What keeps chief marketing officers up at night?
Marketing officers have a lot to worry about these days.
Concerns about return on investment, big data and security issues and establishing trust between the brand and consumers top the list of concerns keeping marketers up at night, according a survey conducted by brand engagement and customer loyalty research consultancy Brand Keys. At the same time, marketing professionals must deal with such other issues as brand values infused with political dogma and the need to accommodate emerging technologies such as AI.
In the “Marketing on Mind” survey, Brand Keys asked 558 CMOs and brand managers, “What issues keep you up at night?” The top “marketing nightmares” (or problems areas that received mentions by 75% of the participants) are below:
- ROI and ROMI (97%)
- Big data, big tech, and big security issues (95%)
- Establishing trust between my brand the consumer (95%)
- Addressing innovation, AI, technology, and marketing automation (92%)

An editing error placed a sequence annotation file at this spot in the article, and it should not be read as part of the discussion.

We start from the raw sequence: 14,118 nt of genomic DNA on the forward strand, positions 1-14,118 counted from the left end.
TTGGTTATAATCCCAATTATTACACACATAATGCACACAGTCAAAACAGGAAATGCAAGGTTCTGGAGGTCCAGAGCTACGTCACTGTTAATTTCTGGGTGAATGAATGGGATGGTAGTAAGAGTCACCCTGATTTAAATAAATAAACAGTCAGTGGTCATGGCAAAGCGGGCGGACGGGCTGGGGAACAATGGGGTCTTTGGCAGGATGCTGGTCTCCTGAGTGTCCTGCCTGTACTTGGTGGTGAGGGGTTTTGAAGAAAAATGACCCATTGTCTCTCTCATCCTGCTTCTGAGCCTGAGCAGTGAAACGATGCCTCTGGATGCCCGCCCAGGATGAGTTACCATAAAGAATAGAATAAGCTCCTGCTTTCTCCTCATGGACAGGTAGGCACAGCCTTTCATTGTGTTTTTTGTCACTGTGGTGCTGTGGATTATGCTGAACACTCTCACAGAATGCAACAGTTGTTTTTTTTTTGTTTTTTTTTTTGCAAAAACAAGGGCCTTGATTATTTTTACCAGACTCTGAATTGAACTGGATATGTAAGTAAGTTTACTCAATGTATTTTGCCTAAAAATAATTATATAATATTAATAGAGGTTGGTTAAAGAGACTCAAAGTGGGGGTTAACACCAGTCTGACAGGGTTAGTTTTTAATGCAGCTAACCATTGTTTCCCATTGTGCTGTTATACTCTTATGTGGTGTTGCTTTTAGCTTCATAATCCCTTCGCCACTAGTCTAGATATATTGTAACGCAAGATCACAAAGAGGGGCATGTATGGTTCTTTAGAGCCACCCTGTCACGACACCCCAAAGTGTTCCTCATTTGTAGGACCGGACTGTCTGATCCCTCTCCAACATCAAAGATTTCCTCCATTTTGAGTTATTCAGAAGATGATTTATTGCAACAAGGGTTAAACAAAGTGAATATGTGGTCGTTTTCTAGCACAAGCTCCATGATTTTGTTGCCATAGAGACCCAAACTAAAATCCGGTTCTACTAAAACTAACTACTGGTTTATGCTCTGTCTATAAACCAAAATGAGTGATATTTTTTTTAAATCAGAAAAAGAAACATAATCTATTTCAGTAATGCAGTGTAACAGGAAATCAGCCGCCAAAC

- Consumer expectations regarding privacy and transparency (90%)
- Better managing social networking (89%)
- Creating relevant and engaging advertising content and storytelling (88%)
- Deployment of predictive consumer behavior analytics and technologies (86%)
- Dealing with consumer advocacy, social activism like #MeToo & issues like gun violence
- Growing consumer expectations and gap between brand promise and expectations (82%)
- Developing a long-term strategy that aligns with corporate growth goals (80%)
- Ability to engage my audiences, not just identify and find them (80%)
- The democratization of the digital world and protecting my brand’s equity (79%)
- Political Tribalism and how it affects my brand (77%)
- Being relevant and tweeted, not just tweeted (75%)
- Keeping consumers engaged with my brand (75%)
- Create better cross-platform synergy for my marketing campaigns (75%)
- Being replaced by a Chief Revenue Officer (75%)
- Creating an ‘unlearning curve’ to move away from legacy marketing metrics (75%)
- Creating marketing synergy among different generational age cohorts (75%)